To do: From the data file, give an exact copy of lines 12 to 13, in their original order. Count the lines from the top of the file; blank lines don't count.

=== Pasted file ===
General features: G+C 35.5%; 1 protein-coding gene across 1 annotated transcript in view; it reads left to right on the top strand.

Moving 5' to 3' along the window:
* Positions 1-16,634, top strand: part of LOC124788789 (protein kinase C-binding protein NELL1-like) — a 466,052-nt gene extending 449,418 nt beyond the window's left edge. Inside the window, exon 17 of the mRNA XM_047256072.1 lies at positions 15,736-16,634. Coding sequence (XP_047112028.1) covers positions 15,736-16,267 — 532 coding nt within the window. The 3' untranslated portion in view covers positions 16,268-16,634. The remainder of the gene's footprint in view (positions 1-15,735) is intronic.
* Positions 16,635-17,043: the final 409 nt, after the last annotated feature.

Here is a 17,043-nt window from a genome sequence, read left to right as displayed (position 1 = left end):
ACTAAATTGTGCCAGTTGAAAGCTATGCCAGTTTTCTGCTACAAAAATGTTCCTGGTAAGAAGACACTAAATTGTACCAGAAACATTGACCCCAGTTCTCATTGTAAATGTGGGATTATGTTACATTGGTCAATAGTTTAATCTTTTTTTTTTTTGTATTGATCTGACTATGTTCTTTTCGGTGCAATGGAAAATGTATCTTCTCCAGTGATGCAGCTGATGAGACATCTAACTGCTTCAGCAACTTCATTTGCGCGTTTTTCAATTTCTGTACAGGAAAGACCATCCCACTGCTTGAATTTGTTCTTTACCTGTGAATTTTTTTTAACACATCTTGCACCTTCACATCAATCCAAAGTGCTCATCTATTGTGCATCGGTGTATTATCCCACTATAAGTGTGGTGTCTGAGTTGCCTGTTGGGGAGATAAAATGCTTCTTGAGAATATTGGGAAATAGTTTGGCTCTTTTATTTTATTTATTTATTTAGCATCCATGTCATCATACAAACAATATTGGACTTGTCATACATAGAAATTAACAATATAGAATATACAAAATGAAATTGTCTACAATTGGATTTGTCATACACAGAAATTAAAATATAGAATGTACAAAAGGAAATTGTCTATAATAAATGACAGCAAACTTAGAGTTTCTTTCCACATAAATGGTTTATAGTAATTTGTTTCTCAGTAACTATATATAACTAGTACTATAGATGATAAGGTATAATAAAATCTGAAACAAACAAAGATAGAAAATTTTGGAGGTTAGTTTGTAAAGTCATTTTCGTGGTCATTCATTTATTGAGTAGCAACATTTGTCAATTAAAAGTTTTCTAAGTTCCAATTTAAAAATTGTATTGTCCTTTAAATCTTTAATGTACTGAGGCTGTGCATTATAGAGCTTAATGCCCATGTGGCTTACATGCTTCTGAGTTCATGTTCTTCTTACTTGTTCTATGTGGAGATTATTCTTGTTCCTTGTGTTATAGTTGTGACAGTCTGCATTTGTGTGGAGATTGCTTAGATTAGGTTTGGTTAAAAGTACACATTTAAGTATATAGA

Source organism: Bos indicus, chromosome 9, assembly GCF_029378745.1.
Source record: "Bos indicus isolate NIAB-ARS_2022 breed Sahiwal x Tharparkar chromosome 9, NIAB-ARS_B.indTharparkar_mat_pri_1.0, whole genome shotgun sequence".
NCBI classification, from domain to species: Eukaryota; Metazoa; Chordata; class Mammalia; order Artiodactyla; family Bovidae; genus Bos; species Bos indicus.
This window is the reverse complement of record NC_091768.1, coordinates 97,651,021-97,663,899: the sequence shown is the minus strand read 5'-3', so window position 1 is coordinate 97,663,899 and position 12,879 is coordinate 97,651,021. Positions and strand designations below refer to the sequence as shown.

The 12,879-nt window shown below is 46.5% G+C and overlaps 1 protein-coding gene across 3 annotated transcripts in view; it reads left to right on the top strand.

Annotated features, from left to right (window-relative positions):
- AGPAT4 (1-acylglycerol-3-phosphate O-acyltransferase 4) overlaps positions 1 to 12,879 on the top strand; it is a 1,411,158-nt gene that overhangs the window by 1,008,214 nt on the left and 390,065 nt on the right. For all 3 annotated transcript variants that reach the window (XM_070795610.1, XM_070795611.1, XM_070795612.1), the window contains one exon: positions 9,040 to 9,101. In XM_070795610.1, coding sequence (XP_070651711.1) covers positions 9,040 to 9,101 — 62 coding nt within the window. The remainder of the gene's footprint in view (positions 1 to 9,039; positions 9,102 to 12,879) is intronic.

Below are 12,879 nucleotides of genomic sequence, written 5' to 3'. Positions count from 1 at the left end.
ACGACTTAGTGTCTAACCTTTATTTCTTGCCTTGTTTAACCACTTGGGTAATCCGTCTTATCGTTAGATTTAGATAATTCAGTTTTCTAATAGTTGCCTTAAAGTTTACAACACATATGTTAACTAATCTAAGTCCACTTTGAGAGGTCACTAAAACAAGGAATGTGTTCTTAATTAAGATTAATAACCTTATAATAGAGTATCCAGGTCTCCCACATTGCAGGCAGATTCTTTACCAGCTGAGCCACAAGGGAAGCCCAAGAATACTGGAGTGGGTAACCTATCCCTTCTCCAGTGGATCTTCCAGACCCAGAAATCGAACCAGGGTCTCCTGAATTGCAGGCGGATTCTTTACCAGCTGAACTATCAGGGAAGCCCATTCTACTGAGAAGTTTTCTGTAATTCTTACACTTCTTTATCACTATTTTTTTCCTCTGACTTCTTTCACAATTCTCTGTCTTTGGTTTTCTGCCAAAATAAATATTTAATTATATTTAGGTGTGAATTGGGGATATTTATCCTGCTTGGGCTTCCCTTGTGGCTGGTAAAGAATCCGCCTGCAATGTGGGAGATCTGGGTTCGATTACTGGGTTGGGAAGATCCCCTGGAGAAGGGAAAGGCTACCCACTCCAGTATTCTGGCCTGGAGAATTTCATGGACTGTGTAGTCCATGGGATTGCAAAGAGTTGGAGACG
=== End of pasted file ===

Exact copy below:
Annotated features, from left to right (window-relative positions):
- AGPAT4 (1-acylglycerol-3-phosphate O-acyltransferase 4) overlaps positions 1 to 12,879 on the top strand; it is a 1,411,158-nt gene that overhangs the window by 1,008,214 nt on the left and 390,065 nt on the right. For all 3 annotated transcript variants that reach the window (XM_070795610.1, XM_070795611.1, XM_070795612.1), the window contains one exon: positions 9,040 to 9,101. In XM_070795610.1, coding sequence (XP_070651711.1) covers positions 9,040 to 9,101 — 62 coding nt within the window. The remainder of the gene's footprint in view (positions 1 to 9,039; positions 9,102 to 12,879) is intronic.